My startup’s product gives companies automatic visibility –no added work or key entry from anyone— into their business relationships – everyone involved, the ongoing discussions, meetings occurred and upcoming, and more. We’re built on the premise that transparency yields greater sales results. This shouldn’t be too much of a shock when you consider how teams (sales teams, sports teams, etc.) frequently put communication as the cornerstone of team strategies.
Of course, visibility gives leaders and managers capacity to coach team members. Coaches review game film with players for coaching – pre-game or post. For our customers, it’s enlightening when leadership tout the coaching aspect of our product. For many, it’s a key one benefit they hadn’t thought of, but rises as just as powerful as their original buying intent.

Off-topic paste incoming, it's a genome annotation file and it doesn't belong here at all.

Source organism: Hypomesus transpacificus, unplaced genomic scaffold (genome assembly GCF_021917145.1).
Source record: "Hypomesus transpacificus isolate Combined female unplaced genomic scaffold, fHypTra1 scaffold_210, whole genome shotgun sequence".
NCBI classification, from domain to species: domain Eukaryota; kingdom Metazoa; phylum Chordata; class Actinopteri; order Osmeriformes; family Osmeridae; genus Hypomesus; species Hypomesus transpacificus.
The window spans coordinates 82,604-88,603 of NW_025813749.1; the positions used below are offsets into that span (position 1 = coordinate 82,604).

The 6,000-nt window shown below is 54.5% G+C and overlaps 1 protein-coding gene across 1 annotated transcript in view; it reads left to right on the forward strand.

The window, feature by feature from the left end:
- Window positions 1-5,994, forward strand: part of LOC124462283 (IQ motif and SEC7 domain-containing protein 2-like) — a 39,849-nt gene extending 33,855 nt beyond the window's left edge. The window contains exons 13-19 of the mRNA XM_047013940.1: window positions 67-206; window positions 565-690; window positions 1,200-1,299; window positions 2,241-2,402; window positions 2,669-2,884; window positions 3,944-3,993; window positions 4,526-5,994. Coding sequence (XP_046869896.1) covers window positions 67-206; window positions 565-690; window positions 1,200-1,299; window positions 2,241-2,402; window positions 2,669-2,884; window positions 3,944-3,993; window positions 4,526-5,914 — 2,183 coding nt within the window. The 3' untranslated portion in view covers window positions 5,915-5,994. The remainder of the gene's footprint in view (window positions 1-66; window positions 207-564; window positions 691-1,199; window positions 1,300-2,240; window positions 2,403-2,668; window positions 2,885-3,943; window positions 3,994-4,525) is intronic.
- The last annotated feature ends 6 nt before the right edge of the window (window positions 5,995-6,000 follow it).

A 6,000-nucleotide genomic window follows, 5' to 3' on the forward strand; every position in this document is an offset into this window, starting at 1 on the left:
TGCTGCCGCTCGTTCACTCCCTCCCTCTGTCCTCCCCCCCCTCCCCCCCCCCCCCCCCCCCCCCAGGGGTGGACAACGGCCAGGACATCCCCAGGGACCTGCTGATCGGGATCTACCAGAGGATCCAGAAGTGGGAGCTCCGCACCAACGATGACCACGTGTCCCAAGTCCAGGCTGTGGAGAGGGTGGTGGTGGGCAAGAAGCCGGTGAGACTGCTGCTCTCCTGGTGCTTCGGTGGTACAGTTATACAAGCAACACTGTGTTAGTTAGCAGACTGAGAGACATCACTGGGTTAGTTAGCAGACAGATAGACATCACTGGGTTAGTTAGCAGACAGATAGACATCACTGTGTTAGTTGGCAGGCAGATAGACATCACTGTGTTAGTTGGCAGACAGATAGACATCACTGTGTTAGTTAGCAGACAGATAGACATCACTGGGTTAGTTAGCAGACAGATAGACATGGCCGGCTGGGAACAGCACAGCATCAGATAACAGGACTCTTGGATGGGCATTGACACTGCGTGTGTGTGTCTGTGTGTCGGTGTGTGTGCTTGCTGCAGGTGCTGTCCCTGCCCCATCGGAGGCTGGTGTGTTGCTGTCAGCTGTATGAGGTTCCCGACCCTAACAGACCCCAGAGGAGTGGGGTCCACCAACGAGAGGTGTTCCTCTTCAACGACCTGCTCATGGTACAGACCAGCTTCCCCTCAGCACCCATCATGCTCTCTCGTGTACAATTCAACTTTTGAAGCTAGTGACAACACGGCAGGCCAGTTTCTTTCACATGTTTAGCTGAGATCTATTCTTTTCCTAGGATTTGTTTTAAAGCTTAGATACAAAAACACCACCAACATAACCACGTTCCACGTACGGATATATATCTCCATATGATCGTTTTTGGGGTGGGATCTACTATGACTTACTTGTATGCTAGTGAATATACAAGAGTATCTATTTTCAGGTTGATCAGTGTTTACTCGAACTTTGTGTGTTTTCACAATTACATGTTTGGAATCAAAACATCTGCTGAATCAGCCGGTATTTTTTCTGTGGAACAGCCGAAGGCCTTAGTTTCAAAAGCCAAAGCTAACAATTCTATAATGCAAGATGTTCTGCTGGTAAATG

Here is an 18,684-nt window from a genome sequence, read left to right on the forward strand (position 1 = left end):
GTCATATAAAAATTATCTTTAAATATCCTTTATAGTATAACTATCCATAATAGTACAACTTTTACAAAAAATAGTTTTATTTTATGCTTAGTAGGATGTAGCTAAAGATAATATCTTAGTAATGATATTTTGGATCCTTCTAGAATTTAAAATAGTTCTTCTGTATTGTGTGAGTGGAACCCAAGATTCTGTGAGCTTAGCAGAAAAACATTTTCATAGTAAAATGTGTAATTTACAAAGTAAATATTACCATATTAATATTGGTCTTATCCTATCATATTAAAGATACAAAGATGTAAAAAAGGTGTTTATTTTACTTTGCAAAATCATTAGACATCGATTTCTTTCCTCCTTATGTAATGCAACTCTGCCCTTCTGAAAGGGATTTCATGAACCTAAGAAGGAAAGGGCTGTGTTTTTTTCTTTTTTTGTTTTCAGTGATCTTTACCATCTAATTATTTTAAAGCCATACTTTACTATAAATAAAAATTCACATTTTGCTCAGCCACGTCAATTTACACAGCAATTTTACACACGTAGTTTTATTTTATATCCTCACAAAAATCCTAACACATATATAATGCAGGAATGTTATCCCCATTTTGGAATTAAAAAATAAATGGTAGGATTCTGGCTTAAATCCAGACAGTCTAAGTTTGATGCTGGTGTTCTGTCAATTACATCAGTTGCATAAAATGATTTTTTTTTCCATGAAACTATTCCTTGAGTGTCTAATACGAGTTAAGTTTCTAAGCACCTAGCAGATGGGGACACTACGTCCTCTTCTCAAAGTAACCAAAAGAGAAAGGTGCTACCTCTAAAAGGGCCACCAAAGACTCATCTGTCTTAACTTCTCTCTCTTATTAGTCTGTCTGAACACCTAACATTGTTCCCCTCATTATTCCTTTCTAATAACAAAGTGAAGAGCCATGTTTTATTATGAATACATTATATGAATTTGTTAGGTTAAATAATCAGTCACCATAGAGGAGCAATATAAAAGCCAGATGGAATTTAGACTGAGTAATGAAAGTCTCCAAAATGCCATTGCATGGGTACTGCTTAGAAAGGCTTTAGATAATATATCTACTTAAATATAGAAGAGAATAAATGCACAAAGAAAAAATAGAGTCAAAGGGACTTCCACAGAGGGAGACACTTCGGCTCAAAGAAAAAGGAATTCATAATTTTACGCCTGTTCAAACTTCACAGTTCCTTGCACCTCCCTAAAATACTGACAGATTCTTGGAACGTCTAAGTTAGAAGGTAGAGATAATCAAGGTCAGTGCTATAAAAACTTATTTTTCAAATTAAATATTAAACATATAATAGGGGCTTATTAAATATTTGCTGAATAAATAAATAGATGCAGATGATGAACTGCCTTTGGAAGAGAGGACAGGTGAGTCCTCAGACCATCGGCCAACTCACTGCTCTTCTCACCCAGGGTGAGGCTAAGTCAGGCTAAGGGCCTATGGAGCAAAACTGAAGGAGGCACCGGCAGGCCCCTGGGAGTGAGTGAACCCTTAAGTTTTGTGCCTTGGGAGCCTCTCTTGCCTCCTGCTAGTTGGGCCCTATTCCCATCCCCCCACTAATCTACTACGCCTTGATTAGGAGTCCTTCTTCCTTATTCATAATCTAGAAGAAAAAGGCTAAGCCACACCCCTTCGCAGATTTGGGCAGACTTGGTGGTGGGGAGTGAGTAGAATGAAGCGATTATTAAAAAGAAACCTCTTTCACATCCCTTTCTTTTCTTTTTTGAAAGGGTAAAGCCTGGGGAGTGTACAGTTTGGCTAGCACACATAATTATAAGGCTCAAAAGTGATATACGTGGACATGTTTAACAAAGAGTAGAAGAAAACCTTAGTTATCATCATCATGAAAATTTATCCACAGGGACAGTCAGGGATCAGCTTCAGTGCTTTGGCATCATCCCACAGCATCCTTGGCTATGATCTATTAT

I’ve always been a fan of coaching. Coaching is how players (in any role) get better (+ practice). It’s how C players become B players, B players to A players, and so on.
When was the last time you were coached? Why? Did you ask for it? Did you accept it? What was the outcome?
Heck, reviewing history, especially our “last game” (soccer game, sales call, etc.), enables us to coach ourselves. This was a great point I noticed after reading Inner Game of Tennis. Self-reflection –watching and listening to ourselves– is a fantastic way to coach ourselves.
For the most part, we want to be better versions of ourselves. Sometimes, that means trying harder. Sometimes, that means trying more often. Coaching by a peer, a leader, or ourselves gives us the chance to make whatever effort we use more effective.
Look for coaches. Ask for coaching. Be a coach.